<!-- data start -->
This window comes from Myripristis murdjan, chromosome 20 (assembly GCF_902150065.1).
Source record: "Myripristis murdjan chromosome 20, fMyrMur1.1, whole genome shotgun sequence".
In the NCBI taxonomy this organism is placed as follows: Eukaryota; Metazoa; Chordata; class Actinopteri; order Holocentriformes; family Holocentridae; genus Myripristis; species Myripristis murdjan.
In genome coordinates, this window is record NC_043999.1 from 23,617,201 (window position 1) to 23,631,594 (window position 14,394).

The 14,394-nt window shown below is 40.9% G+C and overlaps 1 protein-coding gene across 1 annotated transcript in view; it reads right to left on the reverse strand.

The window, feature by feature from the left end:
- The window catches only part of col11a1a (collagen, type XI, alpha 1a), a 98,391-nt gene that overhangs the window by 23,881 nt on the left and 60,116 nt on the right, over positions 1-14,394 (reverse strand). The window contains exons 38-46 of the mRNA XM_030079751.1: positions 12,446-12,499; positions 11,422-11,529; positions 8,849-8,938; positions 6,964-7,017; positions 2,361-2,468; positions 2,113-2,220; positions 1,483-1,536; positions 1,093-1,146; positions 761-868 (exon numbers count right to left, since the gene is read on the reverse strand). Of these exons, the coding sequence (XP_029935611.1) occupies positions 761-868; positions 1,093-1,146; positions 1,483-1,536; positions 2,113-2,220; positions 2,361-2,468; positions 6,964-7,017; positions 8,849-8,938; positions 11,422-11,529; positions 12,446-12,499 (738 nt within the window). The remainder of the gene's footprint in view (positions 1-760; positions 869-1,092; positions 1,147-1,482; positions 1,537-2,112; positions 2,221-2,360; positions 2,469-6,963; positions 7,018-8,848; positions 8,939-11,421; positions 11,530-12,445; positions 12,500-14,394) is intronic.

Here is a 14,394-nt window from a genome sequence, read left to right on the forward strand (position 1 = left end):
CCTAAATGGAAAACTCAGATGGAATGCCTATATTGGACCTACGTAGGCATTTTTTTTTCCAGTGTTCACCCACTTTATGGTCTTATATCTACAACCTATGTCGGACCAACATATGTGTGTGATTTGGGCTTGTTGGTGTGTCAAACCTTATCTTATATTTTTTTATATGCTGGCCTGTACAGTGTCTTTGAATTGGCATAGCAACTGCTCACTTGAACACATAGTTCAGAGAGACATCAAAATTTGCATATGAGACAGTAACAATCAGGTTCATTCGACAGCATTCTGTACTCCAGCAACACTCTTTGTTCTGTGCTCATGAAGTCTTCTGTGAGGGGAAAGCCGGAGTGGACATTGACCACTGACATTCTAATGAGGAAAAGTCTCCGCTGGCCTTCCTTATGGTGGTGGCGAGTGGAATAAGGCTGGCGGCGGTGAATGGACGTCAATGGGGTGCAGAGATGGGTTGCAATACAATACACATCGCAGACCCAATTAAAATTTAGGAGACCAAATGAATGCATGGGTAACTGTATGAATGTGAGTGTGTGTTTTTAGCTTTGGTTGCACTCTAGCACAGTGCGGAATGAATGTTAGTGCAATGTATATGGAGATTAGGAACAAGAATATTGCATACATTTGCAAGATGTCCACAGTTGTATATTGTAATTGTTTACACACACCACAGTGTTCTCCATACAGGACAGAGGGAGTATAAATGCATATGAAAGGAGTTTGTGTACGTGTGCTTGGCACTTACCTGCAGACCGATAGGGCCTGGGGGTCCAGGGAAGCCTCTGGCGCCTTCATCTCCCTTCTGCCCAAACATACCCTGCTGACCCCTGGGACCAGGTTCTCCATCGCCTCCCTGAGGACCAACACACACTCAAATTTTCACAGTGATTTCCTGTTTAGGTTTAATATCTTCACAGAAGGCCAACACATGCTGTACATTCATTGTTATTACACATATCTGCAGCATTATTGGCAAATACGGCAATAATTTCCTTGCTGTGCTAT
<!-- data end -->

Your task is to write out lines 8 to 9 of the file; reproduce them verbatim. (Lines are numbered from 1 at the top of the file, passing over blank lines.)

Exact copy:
Here is a 14,394-nt window from a genome sequence, read left to right on the forward strand (position 1 = left end):
CCTAAATGGAAAACTCAGATGGAATGCCTATATTGGACCTACGTAGGCATTTTTTTTTCCAGTGTTCACCCACTTTATGGTCTTATATCTACAACCTATGTCGGACCAACATATGTGTGTGATTTGGGCTTGTTGGTGTGTCAAACCTTATCTTATATTTTTTTATATGCTGGCCTGTACAGTGTCTTTGAATTGGCATAGCAACTGCTCACTTGAACACATAGTTCAGAGAGACATCAAAATTTGCATATGAGACAGTAACAATCAGGTTCATTCGACAGCATTCTGTACTCCAGCAACACTCTTTGTTCTGTGCTCATGAAGTCTTCTGTGAGGGGAAAGCCGGAGTGGACATTGACCACTGACATTCTAATGAGGAAAAGTCTCCGCTGGCCTTCCTTATGGTGGTGGCGAGTGGAATAAGGCTGGCGGCGGTGAATGGACGTCAATGGGGTGCAGAGATGGGTTGCAATACAATACACATCGCAGACCCAATTAAAATTTAGGAGACCAAATGAATGCATGGGTAACTGTATGAATGTGAGTGTGTGTTTTTAGCTTTGGTTGCACTCTAGCACAGTGCGGAATGAATGTTAGTGCAATGTATATGGAGATTAGGAACAAGAATATTGCATACATTTGCAAGATGTCCACAGTTGTATATTGTAATTGTTTACACACACCACAGTGTTCTCCATACAGGACAGAGGGAGTATAAATGCATATGAAAGGAGTTTGTGTACGTGTGCTTGGCACTTACCTGCAGACCGATAGGGCCTGGGGGTCCAGGGAAGCCTCTGGCGCCTTCATCTCCCTTCTGCCCAAACATACCCTGCTGACCCCTGGGACCAGGTTCTCCATCGCCTCCCTGAGGACCAACACACACTCAAATTTTCACAGTGATTTCCTGTTTAGGTTTAATATCTTCACAGAAGGCCAACACATGCTGTACATTCATTGTTATTACACATATCTGCAGCATTATTGGCAAATACGGCAATAATTTCCTTGCTGTGCTAT